- Reduce CO2 emission by 36 tons per year through wildfire mitigation, biomass recycling and energy efficiency/weatherization efforts, and
- Save low-income families hard-earned dollars on utility bills through energy efficiency/home weatherization.
Melynn Schuyler of YouthWorks said, “We’ve set big goals for our community-wide impact project. This collaborative group is ready for the challenge to cause positive change in assisting our community. Our partnership will connect local young people to the economy that they have been traditionally denied entry to, while helping our most vulnerable families address hunger, save money, build resiliency and prepare Santa Fe for the impact that climate change will have on all of us. We’re proud and motivated to work collectively to leverage our strengths through partnership for the benefit of Santa Fe’s families and children and set a high standard in the Verde Fund’s inaugural year.”
The second is a grant in the amount of $100,000 to Homewise, an organization focused on housing and financial health for low income families in the Santa Fe area. The grant award will support 5 years of Solar Opportunity Loan Fund expansion.
Homewise will leverage the initial investment into an additional $400,000 of debt capital, which over 5 years will enable 20 Santa Fe households per year at 80% or less of the local median income to access PV solar systems using long-term, low-interest loans and make energy and water conservation upgrades that will save both resources and money over the life of the homes.
Homewise projects will:
- Reduce CO2 emissions by 89 tons per year through Solar PV installation in each year of the program,
- Reduce CO2 emissions an additional 18 tons per year through efficiency upgrades in each year of the program,
- Save low-income families hard-earned dollars on utility bills, and
- Reach out to the community through the Santa Fe Community College and Christus St. Vincent to locate and qualify the 20 households.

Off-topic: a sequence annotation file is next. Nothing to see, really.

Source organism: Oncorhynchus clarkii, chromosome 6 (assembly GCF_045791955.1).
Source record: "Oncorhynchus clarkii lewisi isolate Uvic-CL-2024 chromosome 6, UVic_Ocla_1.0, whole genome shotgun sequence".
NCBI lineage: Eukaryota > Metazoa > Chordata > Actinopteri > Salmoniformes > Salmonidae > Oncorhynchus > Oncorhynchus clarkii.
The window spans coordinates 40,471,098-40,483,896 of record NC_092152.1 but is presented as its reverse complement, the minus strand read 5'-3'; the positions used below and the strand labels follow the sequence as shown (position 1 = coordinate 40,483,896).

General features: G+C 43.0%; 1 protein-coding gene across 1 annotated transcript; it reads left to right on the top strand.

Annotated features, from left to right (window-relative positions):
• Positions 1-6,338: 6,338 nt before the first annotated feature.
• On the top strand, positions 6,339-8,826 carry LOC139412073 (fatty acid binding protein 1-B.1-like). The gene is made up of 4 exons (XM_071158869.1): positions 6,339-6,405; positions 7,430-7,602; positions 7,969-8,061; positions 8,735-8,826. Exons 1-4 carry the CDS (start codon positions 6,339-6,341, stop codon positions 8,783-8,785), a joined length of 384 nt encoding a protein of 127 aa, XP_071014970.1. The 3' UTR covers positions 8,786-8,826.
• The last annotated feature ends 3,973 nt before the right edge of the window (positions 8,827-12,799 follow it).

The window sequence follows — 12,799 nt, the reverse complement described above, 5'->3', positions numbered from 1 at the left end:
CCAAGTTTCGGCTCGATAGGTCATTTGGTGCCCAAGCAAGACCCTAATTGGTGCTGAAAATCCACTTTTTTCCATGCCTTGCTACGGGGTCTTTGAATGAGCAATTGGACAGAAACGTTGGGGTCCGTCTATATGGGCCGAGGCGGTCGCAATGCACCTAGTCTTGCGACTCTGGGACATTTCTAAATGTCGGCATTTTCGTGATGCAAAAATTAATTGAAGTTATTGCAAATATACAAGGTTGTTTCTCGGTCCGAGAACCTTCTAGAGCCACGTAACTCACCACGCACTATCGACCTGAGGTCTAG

Mike Loftin, Homewise CEO, said, “Partnerships like this one have real potential to change lives and open up worlds of access where it didn’t exist before. Homewise is proud to be working with the City and the Verde Fund, leveraging an initial investment into 5 years of difference-making solar installations on homes for middle class Santa Feans who are eager to save money, conserve water and electricity, and play a vital role in the sustainability of this community we all love.”
The two grant tracks meet all three of Verde Fund’s goals. They invest in our workforce – boosting the solar industry and training more than 40 young people who are out of the workforce in fields that have staying power and give them the tools to make ends meet. They reduce carbon emissions, with targets for each year of the programs that add up to nearly 150 fewer tons of carbon per year in the atmosphere. And they help local Santa Fe families prepare for climate change by eliminating reliance on fossil fuel energy and cutting utility bills.
The combined total of City investment, organizational in-kind matches of $300,000, and Homewise debt capital leverage of $400,000 means that an initial city input of $300,000 will have the effect of $1,000,000 in investment into jobs and sustainability in the neighborhoods where it is most needed.
Mayor Gonzales said, “We couldn’t be more excited about seeing this money have an impact in the community – creating jobs and lowering utility bills while helping increase our community’s sustainability is a win for the whole city, and with the Council’s approval, I’m ready to get to work as soon as possible.”